Schlosshauer (in Decoherence and the Quantum-to-Classical Transition) defines ideal quantum measurement as a von-Neumann measurement in which

(1) the apparatus states correspond 1-to-1 to given system states (so in the measurement scheme we would have $(\sum |s_i \rangle)|a_r \rangle \to \sum |s_i \rangle|a_i \rangle$ where $|a_r \rangle$ is the ready state of the apparatus and $s$ denotes the system of interest.

(2) the measurement process does not change the system states.

My question is with respect to (1). Do we need also to require that the apparatus states are orthogonal (else we don't truly have 1-to-1 correspondence)?


1 Answer 1


Yes orthogonality is required here, but it's basically a given because with the number of degrees of freedom in a macroscopic state, the probability of two macroscopic states having significant overlap is essentially zero.

Another way of arguing orthogonality here is that you can physically see with your eyes that the macroscopic states after a measurement have particles in different positions, i.e. if you imagine a macroscopic pointer it will be pointing in a different place for different outcomes. The overlap of the wave functions of those different pointer positions is zero since they are localized to where you can see the pointer actually is. That's just one element of it though, in reality not just the pointer itself is different but many other particles along the way that helped to correlate the measured particle with the pointer. These could in principle also be measured and would have to be significantly different by design (otherwise you couldn't tell the difference between different measurement outcomes).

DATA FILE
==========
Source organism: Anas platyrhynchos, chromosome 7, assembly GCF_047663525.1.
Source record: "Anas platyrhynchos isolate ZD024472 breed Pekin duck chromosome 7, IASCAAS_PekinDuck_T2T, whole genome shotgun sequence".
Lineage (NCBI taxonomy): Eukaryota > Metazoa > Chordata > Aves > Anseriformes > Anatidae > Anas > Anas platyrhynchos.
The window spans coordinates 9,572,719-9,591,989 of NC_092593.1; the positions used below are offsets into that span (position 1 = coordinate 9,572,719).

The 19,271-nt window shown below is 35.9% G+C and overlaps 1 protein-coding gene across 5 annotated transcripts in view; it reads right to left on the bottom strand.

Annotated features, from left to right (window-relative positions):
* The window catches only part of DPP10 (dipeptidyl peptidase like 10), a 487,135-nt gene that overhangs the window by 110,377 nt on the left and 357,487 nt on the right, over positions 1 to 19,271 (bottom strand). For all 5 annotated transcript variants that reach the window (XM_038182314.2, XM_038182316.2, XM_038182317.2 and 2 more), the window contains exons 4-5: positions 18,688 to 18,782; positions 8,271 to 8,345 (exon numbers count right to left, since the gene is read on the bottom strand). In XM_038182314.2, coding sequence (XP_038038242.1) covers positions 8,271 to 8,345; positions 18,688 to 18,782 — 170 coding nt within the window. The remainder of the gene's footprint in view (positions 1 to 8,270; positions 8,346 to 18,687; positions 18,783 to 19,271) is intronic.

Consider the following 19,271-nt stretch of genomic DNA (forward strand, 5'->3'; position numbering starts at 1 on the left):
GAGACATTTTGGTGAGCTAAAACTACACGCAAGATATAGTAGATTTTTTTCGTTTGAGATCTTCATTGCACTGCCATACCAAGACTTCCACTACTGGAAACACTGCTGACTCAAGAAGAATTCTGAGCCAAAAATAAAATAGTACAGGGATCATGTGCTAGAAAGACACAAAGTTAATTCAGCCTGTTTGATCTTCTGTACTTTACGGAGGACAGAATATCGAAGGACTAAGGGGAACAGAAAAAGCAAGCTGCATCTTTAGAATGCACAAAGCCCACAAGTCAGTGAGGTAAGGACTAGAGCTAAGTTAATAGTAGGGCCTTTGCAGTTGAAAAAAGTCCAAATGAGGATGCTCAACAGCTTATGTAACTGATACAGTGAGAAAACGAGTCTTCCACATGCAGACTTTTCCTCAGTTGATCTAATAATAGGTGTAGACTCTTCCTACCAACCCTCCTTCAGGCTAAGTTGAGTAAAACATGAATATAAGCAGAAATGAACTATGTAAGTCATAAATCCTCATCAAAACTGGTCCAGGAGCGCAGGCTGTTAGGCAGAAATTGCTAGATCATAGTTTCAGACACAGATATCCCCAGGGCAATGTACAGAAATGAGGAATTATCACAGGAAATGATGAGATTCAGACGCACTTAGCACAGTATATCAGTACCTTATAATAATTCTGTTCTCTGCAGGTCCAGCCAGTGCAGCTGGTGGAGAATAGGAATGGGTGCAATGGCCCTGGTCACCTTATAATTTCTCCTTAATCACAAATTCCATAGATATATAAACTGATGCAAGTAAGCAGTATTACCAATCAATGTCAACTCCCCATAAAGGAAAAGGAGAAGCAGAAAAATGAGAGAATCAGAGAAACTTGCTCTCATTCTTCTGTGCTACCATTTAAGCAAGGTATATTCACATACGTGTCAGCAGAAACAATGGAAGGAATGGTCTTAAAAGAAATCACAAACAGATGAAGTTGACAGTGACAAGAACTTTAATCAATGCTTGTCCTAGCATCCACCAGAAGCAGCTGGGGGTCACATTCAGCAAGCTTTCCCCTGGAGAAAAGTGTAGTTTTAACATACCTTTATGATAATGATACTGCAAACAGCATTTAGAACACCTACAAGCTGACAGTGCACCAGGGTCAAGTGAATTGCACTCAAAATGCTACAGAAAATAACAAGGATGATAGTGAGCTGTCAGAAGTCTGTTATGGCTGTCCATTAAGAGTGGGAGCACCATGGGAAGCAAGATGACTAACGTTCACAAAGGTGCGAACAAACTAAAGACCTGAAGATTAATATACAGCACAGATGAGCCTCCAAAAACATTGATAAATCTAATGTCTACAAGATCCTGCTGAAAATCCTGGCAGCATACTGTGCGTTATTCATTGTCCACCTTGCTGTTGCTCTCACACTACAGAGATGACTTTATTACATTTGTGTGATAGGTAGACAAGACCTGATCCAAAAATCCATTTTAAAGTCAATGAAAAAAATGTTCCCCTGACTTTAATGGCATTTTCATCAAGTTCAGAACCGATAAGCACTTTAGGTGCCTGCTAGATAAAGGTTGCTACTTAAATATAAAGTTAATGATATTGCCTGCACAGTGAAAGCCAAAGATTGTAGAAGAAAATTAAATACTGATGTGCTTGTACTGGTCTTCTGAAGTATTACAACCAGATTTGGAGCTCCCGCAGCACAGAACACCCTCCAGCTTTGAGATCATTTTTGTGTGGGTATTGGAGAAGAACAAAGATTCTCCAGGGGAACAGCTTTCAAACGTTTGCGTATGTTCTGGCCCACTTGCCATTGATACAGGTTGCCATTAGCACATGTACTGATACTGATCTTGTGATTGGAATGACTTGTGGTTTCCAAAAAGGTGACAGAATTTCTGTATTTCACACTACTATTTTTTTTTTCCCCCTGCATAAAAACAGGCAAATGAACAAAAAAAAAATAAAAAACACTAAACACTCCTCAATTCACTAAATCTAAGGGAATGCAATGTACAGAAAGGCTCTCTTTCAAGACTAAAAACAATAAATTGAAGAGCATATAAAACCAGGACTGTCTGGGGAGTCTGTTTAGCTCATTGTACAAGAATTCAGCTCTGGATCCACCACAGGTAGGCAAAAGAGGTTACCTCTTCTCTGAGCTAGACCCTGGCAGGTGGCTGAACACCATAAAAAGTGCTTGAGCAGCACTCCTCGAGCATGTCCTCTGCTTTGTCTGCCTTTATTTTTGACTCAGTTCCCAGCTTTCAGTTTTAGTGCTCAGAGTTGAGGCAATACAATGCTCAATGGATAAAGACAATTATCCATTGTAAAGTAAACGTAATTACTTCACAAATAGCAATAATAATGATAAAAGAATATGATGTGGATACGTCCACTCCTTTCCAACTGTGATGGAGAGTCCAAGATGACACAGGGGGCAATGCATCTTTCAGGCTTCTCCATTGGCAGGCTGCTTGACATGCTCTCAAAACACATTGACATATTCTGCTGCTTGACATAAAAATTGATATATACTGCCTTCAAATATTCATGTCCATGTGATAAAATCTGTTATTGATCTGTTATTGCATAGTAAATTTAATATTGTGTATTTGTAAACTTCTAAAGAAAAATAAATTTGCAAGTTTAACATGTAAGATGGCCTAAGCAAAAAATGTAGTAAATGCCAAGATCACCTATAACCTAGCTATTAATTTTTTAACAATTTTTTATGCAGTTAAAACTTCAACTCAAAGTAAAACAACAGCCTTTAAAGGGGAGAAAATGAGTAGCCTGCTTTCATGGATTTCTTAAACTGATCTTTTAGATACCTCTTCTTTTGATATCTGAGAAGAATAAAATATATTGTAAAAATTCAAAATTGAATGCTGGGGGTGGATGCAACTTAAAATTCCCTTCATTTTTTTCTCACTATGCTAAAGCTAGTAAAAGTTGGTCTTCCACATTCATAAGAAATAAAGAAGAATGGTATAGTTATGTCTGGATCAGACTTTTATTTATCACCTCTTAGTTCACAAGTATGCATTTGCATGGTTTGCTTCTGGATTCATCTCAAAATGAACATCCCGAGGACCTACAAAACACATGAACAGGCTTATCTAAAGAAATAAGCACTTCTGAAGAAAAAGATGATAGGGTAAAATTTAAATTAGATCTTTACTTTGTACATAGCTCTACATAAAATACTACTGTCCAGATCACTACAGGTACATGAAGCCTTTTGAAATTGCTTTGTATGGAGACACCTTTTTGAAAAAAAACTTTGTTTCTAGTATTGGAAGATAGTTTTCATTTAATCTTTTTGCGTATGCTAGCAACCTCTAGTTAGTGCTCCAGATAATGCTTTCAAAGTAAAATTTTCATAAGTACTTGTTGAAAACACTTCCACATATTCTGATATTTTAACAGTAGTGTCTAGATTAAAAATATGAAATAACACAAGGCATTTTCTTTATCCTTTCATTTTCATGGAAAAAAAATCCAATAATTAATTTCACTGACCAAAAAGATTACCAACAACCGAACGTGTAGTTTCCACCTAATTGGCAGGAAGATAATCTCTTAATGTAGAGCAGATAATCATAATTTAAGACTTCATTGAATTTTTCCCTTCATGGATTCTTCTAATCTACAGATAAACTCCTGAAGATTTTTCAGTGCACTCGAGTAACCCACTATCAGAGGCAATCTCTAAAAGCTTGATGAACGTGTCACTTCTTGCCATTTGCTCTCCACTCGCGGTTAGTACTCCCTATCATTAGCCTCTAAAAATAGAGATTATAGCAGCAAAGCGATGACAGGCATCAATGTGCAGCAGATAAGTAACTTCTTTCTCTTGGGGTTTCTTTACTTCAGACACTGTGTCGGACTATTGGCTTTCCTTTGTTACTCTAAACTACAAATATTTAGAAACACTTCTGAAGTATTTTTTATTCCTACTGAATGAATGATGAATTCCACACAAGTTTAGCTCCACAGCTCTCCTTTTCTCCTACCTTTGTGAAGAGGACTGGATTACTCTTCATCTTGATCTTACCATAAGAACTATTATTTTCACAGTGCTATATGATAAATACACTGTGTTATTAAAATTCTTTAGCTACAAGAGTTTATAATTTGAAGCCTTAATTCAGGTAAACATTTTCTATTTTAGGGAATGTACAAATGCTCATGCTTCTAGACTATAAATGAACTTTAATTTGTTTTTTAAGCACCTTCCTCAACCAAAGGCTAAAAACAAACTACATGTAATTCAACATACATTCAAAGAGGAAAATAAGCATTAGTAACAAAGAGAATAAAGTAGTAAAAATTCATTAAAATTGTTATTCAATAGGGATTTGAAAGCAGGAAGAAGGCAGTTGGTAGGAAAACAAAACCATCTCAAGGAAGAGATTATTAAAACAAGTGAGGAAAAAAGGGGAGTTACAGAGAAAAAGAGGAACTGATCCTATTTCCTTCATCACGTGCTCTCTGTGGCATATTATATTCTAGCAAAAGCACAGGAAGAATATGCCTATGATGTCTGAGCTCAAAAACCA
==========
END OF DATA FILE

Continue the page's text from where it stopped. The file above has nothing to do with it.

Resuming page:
Still it's good to keep in mind when considering these things that orthogonality must be part of the picture. So it is good you noticed.

  • $\begingroup$ Thank you for your answer; it certainly helps in elucidating what's physically going in terms of why orthogonality is demanded. I want to confirm though -- when people in the measurement field use the term "ideal", definitionally do they also mean that the apparatus states are orthogonal? $\endgroup$
    – EE18
    Mar 12 at 0:55
  • $\begingroup$ Yes. I think many physicists think they are orthogonal anyway, others might say they are so close to orthogonal that you couldn't tell the difference, but if ideal measurements are being talked about it's safe to say the apparatus states should be treated as orthogonal. $\endgroup$ Mar 12 at 1:10
  • $\begingroup$ Thank you; I have accepted your answer. Given that you seem to be quite expert in this field of measurement and if you get the chance, can you please take a look at this (physics.stackexchange.com/questions/686213/…) question? I had an identical question and tried to supply an answer but am not certain. $\endgroup$
    – EE18
    Mar 12 at 1:20
  • $\begingroup$ @EE18 Sure thing, I've written a bit more to supplement your answer $\endgroup$ Mar 12 at 4:29

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